For this summer-special In The Dark [live] we’re bringing together two of our favourite radio writer-performers together in Bristol’s only Working Men’s Club turned anarchist art space, The Brunswick Club.

Doors 8pm,

Tickets £8, Presale tickets are SOLD OUT! (We’ll have a handful of tickets on the door tonight – first come first served)

John Osborne and Ross Sutherland will be performing together *for the first time*. Regulars to In The Dark Bristol will know how much we love their irreverent, poetic, wildly distinctive and experimental radio work, so we’re thrilled to be able to invite them here in the flesh.

John Osborne is a writer-poet-performer based in Norwich, who once won a box of records on John Peel’s Radio 1 show and turned the experience into an award-winning show; John Peel’s Shed. He regularly tours the country performing poetry, and his most recent collection is No-one Cares About Your New Thing (Go Faster Stripe, 2017). He’s written three non-fiction books: Radio Head: Up and Down the Dial of British Radio (2009), The Newsagent’s Window: Adventures in a World of Second-Hand Cars and Lost Cats (2010) and Don’t Need the Sunshine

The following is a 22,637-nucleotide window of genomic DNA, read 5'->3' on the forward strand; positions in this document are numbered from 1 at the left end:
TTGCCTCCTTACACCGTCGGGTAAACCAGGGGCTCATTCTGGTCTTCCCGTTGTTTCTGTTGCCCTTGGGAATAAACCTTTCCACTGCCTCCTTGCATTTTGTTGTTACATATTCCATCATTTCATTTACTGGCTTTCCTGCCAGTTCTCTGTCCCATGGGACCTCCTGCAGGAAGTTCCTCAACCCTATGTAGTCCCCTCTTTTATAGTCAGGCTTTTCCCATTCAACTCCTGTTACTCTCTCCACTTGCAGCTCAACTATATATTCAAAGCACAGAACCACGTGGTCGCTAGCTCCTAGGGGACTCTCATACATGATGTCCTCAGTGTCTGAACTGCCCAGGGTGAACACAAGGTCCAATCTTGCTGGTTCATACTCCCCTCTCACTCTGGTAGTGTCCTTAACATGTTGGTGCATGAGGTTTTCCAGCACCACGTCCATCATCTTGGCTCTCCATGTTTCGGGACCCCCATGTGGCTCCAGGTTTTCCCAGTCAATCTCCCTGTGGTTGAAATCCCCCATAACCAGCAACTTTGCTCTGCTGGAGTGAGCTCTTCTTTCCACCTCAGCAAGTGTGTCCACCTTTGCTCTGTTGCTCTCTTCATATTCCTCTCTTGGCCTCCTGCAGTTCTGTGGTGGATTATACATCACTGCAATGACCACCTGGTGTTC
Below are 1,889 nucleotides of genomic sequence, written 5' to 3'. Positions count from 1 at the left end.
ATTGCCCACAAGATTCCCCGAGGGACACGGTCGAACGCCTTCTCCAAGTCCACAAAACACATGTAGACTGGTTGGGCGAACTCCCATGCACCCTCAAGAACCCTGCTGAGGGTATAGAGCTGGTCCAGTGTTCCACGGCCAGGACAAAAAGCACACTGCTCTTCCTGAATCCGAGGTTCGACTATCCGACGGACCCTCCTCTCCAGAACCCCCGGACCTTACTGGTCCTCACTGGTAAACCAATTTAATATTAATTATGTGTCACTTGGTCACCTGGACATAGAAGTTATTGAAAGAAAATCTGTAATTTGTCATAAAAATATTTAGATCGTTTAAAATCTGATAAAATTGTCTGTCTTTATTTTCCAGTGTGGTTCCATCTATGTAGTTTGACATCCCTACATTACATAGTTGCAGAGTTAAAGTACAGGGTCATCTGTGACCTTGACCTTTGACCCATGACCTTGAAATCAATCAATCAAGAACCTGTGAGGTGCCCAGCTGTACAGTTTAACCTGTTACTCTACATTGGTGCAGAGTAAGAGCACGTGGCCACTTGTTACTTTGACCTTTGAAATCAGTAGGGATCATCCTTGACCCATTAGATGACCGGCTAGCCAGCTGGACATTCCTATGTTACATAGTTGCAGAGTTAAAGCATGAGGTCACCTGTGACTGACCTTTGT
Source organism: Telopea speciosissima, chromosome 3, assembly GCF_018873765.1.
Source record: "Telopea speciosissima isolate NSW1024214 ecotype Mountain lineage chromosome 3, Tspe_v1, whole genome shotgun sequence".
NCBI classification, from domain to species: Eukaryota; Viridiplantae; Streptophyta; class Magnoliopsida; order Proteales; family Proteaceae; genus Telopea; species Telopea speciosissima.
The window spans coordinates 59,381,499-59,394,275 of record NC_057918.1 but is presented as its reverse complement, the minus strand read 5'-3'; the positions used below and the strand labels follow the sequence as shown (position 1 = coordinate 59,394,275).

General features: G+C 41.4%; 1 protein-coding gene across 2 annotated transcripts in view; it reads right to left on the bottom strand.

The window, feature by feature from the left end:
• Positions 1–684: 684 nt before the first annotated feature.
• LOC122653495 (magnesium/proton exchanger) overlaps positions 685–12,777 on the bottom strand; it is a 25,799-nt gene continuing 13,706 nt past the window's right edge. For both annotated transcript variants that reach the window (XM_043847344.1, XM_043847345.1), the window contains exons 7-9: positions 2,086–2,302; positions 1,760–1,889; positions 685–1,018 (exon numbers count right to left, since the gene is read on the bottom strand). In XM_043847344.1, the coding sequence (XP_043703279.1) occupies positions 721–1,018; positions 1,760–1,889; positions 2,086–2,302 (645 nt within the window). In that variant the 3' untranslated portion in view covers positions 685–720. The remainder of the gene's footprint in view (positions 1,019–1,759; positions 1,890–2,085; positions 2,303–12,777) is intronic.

(2013). His written a comedy series, a Short Cuts piece and had his books adapted all for BBC Radio 4.

Ross Sutherland writes for film, radio and stage. His one-man show Stand by For Tape Back Up, was nominated for the 2015 Art Foundation Award for Spoken Word. His film adaptation of the same show was awarded the Grand Jury prize for Experimental Film at BAFICI in Argentina, and the Runner-Up Audience Prize at Fantastic Fest in Austin TX. Ross is a regular contributor to Radio 4’s Short Cuts programme and the producer of the Imaginary Advice storytelling podcast, which has recently won Best Fiction Podcast 2018 at the British Podcast Awards.

Ross also has four collections of poetry published by London press Penned in the Margins. He runs poetry-writing workshops with students of all ages, working with organisations including The Poetry Society, International PEN, National Portrait Gallery and London Science Museum. You can read his poetry online at the Poetry Archive.

“Lucid observations, smart conceits and insight into the contemporary world as a fragmented, self-constructed thing.” – The Independent

“As close as you can get to an audible psychedelic trip” – Stylist
Magazine, on the Imaginary Advice podcast